Could a mechanic have removed the oil from my differential if it's a "closed system" without a drain plug?
I have an Olds Bravada with 85,000 miles on it. Last month, I had the car
serviced (oil, lube, brake work) and set out on a trip. After 500 miles, the
front end differential went out. I had it towed to a GM dealership. Two weeks
and $3,100 later, I got the Bravada back. They said there was no sign of a
broken gasket or a leak, but the old differential had no oil in it, and that's
why it had burned up. They suggested that perhaps the other dealership had
drained the differential oil and forgotten to refill it.
I asked my local dealership if they might have done such a thing. They said that
the differential on this car is a closed system and doesn't even have a drain
for the oil. They said they've never touched it. What do you think happened? --
RAY: Hard to know, Steve. To the best of my knowledge, there is no drain plug on
this differential. But that doesn't mean the oil can't be removed.
TOM: Right. There's a way to ADD oil, and it's possible to suck the old oil out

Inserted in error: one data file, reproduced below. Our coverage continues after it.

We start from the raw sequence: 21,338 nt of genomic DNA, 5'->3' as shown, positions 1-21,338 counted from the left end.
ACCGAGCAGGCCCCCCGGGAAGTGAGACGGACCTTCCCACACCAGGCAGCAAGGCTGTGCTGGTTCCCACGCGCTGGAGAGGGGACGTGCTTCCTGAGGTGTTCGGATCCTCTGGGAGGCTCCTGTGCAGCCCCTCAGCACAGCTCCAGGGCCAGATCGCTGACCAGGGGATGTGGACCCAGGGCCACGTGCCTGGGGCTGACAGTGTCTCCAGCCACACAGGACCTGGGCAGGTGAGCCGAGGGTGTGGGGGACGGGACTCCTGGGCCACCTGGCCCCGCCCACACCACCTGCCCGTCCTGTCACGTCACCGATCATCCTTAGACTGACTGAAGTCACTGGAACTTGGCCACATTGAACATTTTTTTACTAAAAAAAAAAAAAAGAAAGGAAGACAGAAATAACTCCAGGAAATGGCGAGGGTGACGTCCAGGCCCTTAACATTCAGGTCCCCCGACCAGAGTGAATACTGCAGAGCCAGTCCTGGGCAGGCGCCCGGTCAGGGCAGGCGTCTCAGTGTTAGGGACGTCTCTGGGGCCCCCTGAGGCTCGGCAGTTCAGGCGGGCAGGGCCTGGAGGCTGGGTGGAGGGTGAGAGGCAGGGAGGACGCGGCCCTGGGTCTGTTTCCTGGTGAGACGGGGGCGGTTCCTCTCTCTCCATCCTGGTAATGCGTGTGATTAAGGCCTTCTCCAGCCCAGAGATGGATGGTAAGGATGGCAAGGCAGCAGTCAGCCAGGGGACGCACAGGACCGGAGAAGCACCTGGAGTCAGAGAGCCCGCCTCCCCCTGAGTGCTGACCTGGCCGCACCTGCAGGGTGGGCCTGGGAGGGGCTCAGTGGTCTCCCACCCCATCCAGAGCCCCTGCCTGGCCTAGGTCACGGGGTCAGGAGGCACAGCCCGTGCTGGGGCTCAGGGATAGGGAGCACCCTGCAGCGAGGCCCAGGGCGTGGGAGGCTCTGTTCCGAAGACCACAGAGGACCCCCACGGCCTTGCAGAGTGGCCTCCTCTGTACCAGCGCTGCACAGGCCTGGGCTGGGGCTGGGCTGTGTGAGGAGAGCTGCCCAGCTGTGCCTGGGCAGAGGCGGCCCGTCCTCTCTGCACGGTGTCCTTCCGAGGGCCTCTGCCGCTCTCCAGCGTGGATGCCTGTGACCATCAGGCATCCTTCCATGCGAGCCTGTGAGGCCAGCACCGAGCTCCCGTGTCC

in order to change it. And your local dealership may have removed the old
differential oil with a suction pump and forgotten to refill it.
RAY: Why would they be changing the differential oil in the first place? Hmmm.
To make money by performing additional work on your car?
TOM: But in order for this approach to work, they'd have to do, what? Bill you!
In which case you'll have them dead to rights, because your repair order will
say "change differential oil."
RAY: So you need to check their receipt from before your trip.
TOM: Bear in mind it's also entirely possible that the oil just leaked out very
slowly, and the other dealership didn't see any evidence of a leak. In that
case, the timing was just coincident.
RAY: And unless it says "change differential oil," "service diff.," or something
similar on that repair bill, you'll never be able to prove otherwise. Good luck,
* * *
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